In a day full of death metal and deathcore-type genres, it was interesting to start the day with something more in the vein of speedy thrash metal. It would provide only a taste of what would follow.
The next main stage band I saw was Dead Nerves, which is a metal band based out of Western Michigan. I definitely saw them perform at the last MMF installment, but couldn’t remember exactly what they sounded like.
Dead Nerves performing at the main stage.
Despite being a deathcore band, I liken their sound to being more “downtempo” deathcore - very slow and slamming beats are paired with odd time signatures and dueling guttural vocals to make a unique spin on the genre. Vocalist Tyler Rosema and drummer Michael Geluso both provide their own vocal styles into making one deeply primal sound.
Members of Dead Nerves were asked to be interviewed, but did not pan out due to schedule constraints.
Although things mostly ran smooth for the day, there were some noticeable sound problems at certain points. Unfortunately for me in this case, they first sprung up during the set of Gabriel and the Apocalypse, which is a band I was very excited to see that day.
Gabriel and the Apocalypse performing at the main stage.
I know for a fact that GATA are great live; I wrote as much about them in my review of a Lords of Acid concert that they opened for earlier that year. However, technical difficulties got the better of them this time.
“We had a couple sound issues, I’m not really sure what was going on with the main sound in a couple areas, but they ended up getting it fixed,” Next Level Entertainment owner and Co-Owner of Michigan Metal Fest Steve Maple said in an interview. “The vocals [during GATA], I don’t know what was going on, they were saying that there was something going on with the effects that they had brought with them. It was what it was I suppose, I can’t really speculate or point fingers.”
That isn’t to say that the theatrics and great stage presence wasn’t there - they were still up there rocking and moving the crowd, but after snapping some good photos, I had to exit the area quickly. The technical issues made the mix sound like high-pitched sandpaper in my ears, and even with earplugs in, it was very painful.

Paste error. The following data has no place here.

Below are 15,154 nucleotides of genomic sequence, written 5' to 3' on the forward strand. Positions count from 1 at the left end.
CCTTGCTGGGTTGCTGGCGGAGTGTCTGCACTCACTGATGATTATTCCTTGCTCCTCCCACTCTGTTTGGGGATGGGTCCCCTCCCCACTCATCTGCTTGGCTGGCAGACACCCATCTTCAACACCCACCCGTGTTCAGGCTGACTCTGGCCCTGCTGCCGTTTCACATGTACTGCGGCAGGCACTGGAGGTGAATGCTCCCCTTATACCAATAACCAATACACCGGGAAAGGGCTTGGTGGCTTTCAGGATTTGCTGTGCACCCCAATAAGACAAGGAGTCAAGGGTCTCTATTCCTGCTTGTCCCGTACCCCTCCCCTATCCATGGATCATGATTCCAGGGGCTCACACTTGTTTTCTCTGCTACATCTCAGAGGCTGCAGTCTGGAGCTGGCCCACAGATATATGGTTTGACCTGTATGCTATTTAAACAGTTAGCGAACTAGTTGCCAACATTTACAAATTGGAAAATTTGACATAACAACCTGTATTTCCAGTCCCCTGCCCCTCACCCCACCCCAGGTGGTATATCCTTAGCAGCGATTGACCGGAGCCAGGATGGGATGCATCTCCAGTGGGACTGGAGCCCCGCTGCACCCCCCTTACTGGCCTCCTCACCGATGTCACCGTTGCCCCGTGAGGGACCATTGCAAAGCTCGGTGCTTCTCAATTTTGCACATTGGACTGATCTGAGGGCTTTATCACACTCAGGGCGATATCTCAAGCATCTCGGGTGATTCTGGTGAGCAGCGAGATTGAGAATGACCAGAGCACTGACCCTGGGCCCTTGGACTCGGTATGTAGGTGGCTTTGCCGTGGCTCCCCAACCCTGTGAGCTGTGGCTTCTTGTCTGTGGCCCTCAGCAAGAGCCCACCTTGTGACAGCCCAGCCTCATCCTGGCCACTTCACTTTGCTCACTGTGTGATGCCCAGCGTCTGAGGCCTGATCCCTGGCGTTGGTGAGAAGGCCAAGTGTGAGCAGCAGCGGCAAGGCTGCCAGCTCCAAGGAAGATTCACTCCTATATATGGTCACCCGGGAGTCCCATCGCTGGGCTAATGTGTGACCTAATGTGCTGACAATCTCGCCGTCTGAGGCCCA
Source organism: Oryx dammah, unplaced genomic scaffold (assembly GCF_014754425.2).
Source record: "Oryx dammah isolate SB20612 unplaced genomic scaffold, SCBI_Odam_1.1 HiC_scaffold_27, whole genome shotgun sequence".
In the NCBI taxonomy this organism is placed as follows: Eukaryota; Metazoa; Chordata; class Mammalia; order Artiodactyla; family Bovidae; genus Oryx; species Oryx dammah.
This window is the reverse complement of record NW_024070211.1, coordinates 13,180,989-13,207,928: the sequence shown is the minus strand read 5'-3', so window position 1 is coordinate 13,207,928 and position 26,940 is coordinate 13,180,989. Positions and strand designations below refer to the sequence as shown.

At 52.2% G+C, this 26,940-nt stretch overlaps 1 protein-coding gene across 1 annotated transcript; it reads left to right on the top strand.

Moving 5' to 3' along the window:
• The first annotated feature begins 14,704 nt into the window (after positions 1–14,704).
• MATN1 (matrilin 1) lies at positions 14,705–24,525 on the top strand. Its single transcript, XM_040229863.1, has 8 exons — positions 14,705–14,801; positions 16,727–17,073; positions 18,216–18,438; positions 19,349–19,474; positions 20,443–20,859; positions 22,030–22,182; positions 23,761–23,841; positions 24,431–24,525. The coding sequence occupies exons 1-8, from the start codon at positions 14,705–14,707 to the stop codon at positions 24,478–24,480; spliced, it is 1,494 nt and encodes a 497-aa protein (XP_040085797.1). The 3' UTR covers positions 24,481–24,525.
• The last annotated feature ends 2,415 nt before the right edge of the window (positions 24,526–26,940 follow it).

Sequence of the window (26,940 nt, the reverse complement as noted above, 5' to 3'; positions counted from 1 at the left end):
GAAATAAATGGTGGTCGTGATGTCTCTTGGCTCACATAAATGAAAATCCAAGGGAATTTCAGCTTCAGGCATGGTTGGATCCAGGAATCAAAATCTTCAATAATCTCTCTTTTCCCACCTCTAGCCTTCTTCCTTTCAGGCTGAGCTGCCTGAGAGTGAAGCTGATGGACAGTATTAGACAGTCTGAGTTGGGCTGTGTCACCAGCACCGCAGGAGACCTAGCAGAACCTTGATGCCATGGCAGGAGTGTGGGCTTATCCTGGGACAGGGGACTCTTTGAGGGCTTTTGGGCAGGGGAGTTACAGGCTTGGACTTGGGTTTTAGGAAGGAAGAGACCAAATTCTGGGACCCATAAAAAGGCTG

That’s a damn shame, so let’s hope for the better next time. However, I’d still recommend checking the band out if they’re ever in the area.
Also worth noting is that the band schedule was behind by about a half hour for part of the day. Luckily, Maple and the team were able to get things under control.
“We ended up getting back on track, but it was a bit of a Faux pas for a minute,” Maple said. “One of the things I did was pull myself out of a couple of jobs while I was there and focused more on production, so I was kind of on top of it on both sides making sure everything was good all day.”
Some scheduling changes were also due in part to some last-minute lineup changes.
“We ended up having to adjust the time slots, we had to make a couple changes before the show,” Maple said. “That was something that happened this year that hasn’t really happened before. We had to switch out like four bands because of whatever circumstances, my band being one of them because we broke up. It was kind of a lot of scrambling, but we ended up getting all the bands to match up on the shirts and everything.”
Because of these scheduling changes, I ended up having to miss the North Carolina-based band FILTH, which is another one I was looking forward to seeing. They weren’t on the main stage when they were supposed to be, and I have no idea where or when they ended up playing.
That being said, once the bands were back on schedule, there were no more issues that I noticed throughout the day. Overall, there were much fewer technical difficulties than there were last year.